A lot of people had high hopes for WWE’s cruiserweights back in 2016.
The Cruiserweight Classic tournament was a success, prompting the signing of Mustafa Ali, Cedric Alexander and others. Buzz from the CWC drove interest in the launch of 205 Live, a standalone series focused on the division. That show, and the purple Cruiserweight championship it was built around, was featured on Raw at its launch, and seemed to hold at least a portion of the fanbase’s attention for the first year or so of its existence. But as the audience came to realize WWE was treating 205 Live as literal pre-show material, interest from all sides waned to the point the show’s become “NXT Dark” - but with less promotion than AEW’s YouTube shows.
What happened? Some would argue there’s just not enough interest in a show about smaller workers, regardless of their skill level. Maybe they’re right. But in an interview with Chris Van Vliet, Tony Nese’s insight as someone who was a part of WWE’s most recent cruiserweight scene for most of its existence paints 205 Live as failing because of Vince McMahon and Triple H’s competing visions.
“We would always say that we were in this wrestling purgatory. Even though I was there, when it comes to the company’s decisions, I’m on the outside looking in. This is all speculation, but it seemed like they had an idea for the show. It was Triple H’s idea, it was his baby. He wanted the show to have a yearly tournament, win/loss records, all that stuff. He wanted it to have a different feel. As soon as it was announced that the cruiserweights would be a part of Raw, that was where Vince was like, ‘No, it’s my show now.’ All that other stuff went out the window. We even joked about it. We said, ‘This is Raw lite.’ We got our backs against the wall after all the stars competed.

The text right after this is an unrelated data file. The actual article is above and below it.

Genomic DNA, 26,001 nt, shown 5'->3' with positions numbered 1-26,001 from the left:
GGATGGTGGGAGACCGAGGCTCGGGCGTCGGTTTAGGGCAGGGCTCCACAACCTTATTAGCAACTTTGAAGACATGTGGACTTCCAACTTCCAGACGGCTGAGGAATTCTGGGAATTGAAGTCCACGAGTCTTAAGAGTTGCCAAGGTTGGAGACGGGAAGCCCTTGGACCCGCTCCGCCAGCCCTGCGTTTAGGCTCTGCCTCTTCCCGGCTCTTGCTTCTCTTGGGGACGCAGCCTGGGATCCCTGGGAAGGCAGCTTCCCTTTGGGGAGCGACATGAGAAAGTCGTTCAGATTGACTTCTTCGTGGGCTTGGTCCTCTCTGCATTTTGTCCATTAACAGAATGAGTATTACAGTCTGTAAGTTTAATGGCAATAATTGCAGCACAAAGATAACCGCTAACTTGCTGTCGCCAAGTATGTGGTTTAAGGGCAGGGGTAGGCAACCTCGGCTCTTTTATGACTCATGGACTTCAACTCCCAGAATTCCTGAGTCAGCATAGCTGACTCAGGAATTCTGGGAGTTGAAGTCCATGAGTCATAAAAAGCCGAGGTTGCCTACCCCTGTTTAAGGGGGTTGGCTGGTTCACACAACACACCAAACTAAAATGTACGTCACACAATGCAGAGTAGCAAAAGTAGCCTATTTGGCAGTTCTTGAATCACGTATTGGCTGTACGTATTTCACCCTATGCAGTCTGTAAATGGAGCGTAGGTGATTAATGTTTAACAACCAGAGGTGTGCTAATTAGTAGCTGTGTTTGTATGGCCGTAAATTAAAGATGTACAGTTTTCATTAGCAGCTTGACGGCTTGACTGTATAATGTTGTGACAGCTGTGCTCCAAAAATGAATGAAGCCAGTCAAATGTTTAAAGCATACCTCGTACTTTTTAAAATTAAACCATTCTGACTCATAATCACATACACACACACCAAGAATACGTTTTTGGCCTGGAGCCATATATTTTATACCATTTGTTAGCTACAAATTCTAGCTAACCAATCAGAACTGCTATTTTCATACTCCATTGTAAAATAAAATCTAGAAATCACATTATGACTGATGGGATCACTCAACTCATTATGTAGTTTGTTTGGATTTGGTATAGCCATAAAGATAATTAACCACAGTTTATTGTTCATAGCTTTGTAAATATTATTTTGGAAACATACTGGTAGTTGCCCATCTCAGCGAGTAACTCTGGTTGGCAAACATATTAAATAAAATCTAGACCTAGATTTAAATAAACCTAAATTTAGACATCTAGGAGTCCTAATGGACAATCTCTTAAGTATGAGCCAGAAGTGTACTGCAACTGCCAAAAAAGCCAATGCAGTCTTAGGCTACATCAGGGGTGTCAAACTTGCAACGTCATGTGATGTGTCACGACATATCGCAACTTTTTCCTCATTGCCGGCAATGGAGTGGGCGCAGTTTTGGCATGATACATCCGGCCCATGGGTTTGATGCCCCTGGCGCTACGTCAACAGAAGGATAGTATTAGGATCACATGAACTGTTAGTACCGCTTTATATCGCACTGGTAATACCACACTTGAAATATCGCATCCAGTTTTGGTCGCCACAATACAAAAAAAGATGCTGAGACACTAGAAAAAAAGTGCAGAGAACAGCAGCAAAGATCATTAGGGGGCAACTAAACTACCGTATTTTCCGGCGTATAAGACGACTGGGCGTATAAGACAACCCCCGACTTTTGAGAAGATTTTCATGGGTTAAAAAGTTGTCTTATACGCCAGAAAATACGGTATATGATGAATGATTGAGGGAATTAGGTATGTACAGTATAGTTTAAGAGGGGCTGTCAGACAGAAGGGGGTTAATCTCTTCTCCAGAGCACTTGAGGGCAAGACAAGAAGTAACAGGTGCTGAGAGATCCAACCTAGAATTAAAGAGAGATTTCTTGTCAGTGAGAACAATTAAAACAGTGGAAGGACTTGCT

“So Vince had control, but after a while, he was like, I’m done playing with this toy. He gave it back to Triple H, who was like, you’re Vince’s boys now. You are tainted to me. This is my speculation, but it feels like Triple H didn’t care about it either. We were in this limbo of the show, it had to be booked, but they were just like, whatever, put whatever on and just move on. No matter how much we would fight, they were just like, have a good match and that’s it.”
Would Triple H’s initial vision for the purple brand have been a hit? It’s impossible to know, but I’d argue it would have had a better chance at success that the “Raw but with smaller guys” product we got... especially in a pre-AEW world where there wasn’t another easily accessible show offering things like win/loss records and workrate-first matches.
It’s also interesting to view Nese’s account of and speculation about what happened to 205 Live in light of what’s going on this year with NXT. With a live, two hour television spot, it seems unlikely everyone in power at WWE will give up on their third brand. But who knows?
Let us know what you make of all this, Cagesiders.
H/T: WrestlingNews.co for transcription